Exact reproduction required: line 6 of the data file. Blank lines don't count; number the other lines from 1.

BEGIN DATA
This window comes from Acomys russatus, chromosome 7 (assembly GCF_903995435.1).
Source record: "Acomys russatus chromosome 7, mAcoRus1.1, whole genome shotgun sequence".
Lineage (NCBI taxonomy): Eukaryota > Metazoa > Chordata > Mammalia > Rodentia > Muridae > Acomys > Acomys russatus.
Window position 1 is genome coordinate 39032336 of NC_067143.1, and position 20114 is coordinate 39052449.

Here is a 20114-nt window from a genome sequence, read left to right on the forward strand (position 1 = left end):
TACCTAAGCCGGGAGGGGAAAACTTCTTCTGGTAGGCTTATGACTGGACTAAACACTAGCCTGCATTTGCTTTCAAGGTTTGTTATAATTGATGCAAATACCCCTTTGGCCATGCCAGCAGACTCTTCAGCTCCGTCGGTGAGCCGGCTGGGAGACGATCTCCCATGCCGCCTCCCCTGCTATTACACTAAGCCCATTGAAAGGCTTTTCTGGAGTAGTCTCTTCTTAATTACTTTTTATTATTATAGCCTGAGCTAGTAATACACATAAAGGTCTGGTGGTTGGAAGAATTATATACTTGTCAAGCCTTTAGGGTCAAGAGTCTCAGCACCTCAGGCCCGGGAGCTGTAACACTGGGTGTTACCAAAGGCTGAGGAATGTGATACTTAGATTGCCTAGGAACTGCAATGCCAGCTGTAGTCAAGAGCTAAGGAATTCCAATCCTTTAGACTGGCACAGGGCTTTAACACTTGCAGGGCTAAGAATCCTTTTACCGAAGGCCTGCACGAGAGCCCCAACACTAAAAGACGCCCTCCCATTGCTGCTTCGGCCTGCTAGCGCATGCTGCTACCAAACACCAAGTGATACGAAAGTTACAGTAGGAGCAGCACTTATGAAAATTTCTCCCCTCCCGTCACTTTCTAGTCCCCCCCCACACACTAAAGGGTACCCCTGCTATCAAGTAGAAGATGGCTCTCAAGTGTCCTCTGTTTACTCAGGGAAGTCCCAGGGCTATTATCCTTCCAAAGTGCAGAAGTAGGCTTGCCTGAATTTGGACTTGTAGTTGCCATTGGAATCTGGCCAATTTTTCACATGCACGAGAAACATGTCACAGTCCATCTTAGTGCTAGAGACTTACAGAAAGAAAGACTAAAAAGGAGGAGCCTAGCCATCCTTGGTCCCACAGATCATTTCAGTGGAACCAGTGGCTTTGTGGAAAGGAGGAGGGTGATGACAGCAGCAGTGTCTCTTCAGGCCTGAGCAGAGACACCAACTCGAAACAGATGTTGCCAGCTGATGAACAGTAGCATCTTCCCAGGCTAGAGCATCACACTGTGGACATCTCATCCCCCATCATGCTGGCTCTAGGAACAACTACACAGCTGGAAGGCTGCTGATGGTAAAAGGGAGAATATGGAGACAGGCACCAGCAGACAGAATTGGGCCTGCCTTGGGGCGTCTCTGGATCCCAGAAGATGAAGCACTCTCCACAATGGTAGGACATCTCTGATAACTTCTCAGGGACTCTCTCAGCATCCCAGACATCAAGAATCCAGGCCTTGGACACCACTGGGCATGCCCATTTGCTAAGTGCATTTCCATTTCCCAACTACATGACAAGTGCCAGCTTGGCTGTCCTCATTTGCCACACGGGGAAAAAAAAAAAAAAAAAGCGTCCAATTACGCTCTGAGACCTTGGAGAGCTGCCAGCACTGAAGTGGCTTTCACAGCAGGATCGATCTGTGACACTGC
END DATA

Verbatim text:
TACCTAAGCCGGGAGGGGAAAACTTCTTCTGGTAGGCTTATGACTGGACTAAACACTAGCCTGCATTTGCTTTCAAGGTTTGTTATAATTGATGCAAATACCCCTTTGGCCATGCCAGCAGACTCTTCAGCTCCGTCGGTGAGCCGGCTGGGAGACGATCTCCCATGCCGCCTCCCCTGCTATTACACTAAGCCCATTGAAAGGCTTTTCTGGAGTAGTCTCTTCTTAATTACTTTTTATTATTATAGCCTGAGCTAGTAATACACATAAAGGTCTGGTGGTTGGAAGAATTATATACTTGTCAAGCCTTTAGGGTCAAGAGTCTCAGCACCTCAGGCCCGGGAGCTGTAACACTGGGTGTTACCAAAGGCTGAGGAATGTGATACTTAGATTGCCTAGGAACTGCAATGCCAGCTGTAGTCAAGAGCTAAGGAATTCCAATCCTTTAGACTGGCACAGGGCTTTAACACTTGCAGGGCTAAGAATCCTTTTACCGAAGGCCTGCACGAGAGCCCCAACACTAAAAGACGCCCTCCCATTGCTGCTTCGGCCTGCTAGCGCATGCTGCTACCAAACACCAAGTGATACGAAAGTTACAGTAGGAGCAGCACTTATGAAAATTTCTCCCCTCCCGTCACTTTCTAGTCCCCCCCCACACACTAAAGGGTACCCCTGCTATCAAGTAGAAGATGGCTCTCAAGTGTCCTCTGTTTACTCAGGGAAGTCCCAGGGCTATTATCCTTCCAAAGTGCAGAAGTAGGCTTGCCTGAATTTGGACTTGTAGTTGCCATTGGAATCTGGCCAATTTTTCACATGCACGAGAAACATGTCACAGTCCATCTTAGTGCTAGAGACTTACAGAAAGAAAGACTAAAAAGGAGGAGCCTAGCCATCCTTGGTCCCACAGATCATTTCAGTGGAACCAGTGGCTTTGTGGAAAGGAGGAGGGTGATGACAGCAGCAGTGTCTCTTCAGGCCTGAGCAGAGACACCAACTCGAAACAGATGTTGCCAGCTGATGAACAGTAGCATCTTCCCAGGCTAGAGCATCACACTGTGGACATCTCATCCCCCATCATGCTGGCTCTAGGAACAACTACACAGCTGGAAGGCTGCTGATGGTAAAAGGGAGAATATGGAGACAGGCACCAGCAGACAGAATTGGGCCTGCCTTGGGGCGTCTCTGGATCCCAGAAGATGAAGCACTCTCCACAATGGTAGGACATCTCTGATAACTTCTCAGGGACTCTCTCAGCATCCCAGACATCAAGAATCCAGGCCTTGGACACCACTGGGCATGCCCATTTGCTAAGTGCATTTCCATTTCCCAACTACATGACAAGTGCCAGCTTGGCTGTCCTCATTTGCCACACGGGGAAAAAAAAAAAAAAAAAGCGTCCAATTACGCTCTGAGACCTTGGAGAGCTGCCAGCACTGAAGTGGCTTTCACAGCAGGATCGATCTGTGACACTGC